As a Hudson Valley native, it’s difficult to recommend that anyone who’s having a fantastic time in the sleepy little hamlet should leave. Objectively, though, Yankees top prospect catcher Austin Wells is proving every day it’s time for a change — and a new challenge.
When Wells was selected in the first round out of Arizona during the hidden summer 2020 MLB Draft, the catching situation above him was vastly different. The Yankees were already stuck with a bat-first catcher in Gary Sánchez. What type of problem would it solve to eventually replace him with another, in a best-case scenario?
Over the two years that followed, Sánchez was jettisoned in favor of a two-man, defense-only platoon (though Jose Trevino’s bomb on Monday might’ve fooled you), and Wells responded not by falling out of favor, but by changing to fit the times.
As of mid-May 2022, Wells now hits too hard to be ignored, and has reportedly improved lagging aspects of his defense to fit the mold at the big-league level, rather than force an eventual position change.
As Yankees fans well know, the most valuable part of Sánchez’s portfolio was his ability to hit the ball so hard at a position typically known for light-hitting framers. Once his bat waned, the value dissipated.
Wells? So far, so good for both sides of his coin in 2022, and he’s laid waste to High-A to the point where he needs a change of scenery. In fact, he might even get promoted by the time you read this.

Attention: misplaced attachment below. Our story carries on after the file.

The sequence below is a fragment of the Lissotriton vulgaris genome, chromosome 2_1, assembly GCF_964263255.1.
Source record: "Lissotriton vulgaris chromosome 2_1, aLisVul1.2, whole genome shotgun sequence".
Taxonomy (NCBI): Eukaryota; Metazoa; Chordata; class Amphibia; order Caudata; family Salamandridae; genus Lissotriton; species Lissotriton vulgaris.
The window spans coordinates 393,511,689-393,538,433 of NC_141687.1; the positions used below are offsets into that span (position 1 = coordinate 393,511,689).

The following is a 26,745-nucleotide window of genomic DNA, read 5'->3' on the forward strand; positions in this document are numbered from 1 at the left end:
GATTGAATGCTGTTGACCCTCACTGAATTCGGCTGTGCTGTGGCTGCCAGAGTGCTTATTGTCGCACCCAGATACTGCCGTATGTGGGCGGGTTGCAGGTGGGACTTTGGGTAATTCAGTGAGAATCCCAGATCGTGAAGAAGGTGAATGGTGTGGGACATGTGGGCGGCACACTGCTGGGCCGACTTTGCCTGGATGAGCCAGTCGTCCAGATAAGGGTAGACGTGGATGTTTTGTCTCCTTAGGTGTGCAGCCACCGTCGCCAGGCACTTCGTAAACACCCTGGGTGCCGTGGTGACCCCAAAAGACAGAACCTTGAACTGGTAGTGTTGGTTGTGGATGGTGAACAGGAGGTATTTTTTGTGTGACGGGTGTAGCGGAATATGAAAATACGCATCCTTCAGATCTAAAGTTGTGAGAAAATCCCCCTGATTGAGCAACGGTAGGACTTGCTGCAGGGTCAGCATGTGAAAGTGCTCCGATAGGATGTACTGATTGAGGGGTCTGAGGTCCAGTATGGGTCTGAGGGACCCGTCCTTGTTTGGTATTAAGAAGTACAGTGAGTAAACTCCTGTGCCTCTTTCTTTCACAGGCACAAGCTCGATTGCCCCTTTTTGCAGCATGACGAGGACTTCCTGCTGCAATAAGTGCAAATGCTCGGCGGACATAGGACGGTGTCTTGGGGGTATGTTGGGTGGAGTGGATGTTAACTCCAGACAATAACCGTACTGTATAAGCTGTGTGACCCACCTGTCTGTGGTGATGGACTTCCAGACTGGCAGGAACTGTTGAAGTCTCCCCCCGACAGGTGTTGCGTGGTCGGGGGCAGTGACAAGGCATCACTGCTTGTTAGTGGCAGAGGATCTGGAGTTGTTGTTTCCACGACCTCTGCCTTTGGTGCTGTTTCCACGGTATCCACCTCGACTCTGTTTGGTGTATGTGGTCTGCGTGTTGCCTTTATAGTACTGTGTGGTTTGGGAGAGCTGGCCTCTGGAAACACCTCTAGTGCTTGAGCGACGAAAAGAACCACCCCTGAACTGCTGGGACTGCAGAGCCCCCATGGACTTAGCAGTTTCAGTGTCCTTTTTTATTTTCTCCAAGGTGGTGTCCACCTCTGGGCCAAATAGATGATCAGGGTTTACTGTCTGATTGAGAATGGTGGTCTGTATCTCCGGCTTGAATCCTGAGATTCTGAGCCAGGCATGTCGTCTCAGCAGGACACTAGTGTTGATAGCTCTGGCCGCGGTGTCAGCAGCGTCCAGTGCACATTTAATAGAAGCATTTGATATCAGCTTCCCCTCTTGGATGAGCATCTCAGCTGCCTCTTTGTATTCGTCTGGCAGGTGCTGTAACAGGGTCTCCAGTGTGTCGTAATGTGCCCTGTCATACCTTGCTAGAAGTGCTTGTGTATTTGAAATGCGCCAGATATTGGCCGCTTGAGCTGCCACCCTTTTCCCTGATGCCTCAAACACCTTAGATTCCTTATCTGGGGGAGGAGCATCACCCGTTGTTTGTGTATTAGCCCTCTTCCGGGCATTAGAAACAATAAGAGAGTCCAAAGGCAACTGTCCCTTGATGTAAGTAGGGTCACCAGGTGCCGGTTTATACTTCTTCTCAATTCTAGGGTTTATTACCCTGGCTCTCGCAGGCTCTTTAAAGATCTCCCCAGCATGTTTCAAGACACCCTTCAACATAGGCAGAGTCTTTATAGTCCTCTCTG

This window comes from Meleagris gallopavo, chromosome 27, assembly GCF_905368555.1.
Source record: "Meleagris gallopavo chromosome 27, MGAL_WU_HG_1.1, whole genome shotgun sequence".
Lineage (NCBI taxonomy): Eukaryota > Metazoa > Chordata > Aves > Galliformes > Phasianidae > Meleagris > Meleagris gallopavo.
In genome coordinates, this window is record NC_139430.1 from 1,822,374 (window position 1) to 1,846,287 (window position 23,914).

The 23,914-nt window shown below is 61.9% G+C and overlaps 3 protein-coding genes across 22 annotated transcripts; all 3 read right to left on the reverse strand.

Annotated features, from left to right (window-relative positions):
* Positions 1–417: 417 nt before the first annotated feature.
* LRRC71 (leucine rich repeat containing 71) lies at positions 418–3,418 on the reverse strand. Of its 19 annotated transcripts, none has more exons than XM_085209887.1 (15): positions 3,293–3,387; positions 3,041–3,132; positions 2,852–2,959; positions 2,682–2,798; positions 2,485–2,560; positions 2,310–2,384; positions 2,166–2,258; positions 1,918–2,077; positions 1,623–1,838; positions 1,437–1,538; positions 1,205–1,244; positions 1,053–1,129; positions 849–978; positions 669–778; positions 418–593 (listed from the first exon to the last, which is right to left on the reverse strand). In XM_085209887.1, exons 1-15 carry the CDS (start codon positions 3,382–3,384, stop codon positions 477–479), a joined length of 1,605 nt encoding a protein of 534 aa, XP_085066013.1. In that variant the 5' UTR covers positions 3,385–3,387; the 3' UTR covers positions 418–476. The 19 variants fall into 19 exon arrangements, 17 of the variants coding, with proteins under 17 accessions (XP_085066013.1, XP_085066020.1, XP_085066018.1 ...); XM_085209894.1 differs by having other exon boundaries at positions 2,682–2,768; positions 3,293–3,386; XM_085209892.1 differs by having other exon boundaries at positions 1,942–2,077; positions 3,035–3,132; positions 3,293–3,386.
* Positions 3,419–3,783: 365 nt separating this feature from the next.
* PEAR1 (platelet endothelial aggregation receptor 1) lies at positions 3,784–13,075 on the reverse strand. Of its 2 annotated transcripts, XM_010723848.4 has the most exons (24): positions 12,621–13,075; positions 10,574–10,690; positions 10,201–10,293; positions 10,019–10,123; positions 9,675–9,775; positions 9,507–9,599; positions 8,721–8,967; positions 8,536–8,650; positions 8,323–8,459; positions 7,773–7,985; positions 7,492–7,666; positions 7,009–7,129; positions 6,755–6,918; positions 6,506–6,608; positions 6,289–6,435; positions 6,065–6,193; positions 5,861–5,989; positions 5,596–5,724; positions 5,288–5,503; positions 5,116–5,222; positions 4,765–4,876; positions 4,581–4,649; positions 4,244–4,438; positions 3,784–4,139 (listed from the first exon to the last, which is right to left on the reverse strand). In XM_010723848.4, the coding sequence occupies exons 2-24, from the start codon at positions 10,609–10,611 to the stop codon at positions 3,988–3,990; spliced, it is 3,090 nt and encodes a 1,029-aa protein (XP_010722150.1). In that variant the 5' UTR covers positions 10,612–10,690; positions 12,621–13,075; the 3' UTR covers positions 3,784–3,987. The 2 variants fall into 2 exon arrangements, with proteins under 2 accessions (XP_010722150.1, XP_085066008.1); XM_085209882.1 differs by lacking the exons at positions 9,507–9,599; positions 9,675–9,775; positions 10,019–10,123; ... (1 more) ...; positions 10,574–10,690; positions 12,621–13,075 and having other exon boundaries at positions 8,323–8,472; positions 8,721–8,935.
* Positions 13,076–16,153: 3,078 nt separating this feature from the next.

Yankees top prospect Austin Wells improving on offense and defense
And the best part? For an “advanced college bat,” Wells is still extremely young, and won’t turn 23 until mid-July. He hasn’t been mashing at High-A in the way where he’s “too old for his level,” like a college sophomore who keeps coming back to the high school blacktop to chug PBRs. He’s been appropriately placed so far, but has torn through Aberdeen, Brooklyn, and Lakewood to the point where he’s earned some movement.
Maybe there’s something in the water in Fishkill, where Anthony Volpe also cemented his breakout in 2021.
Not only is Wells putting bat on ball with authority and lapping everyone’s favorite Yankees defensive catcher Jose Trevino in framing metrics, but he’s walking, going oppo, and dominating lefty-on-lefty.
Add in the defensive highlights, back-picks and thick mustache, and you’ve got the profile of someone who understands how to grow into the complete package.
None of the Yankees’ minor-league sites, from HV to Somerset to Scranton, really mirror big-city expectations. At the very least, though, Wells deserves a chance to approach the spotlight at the next level.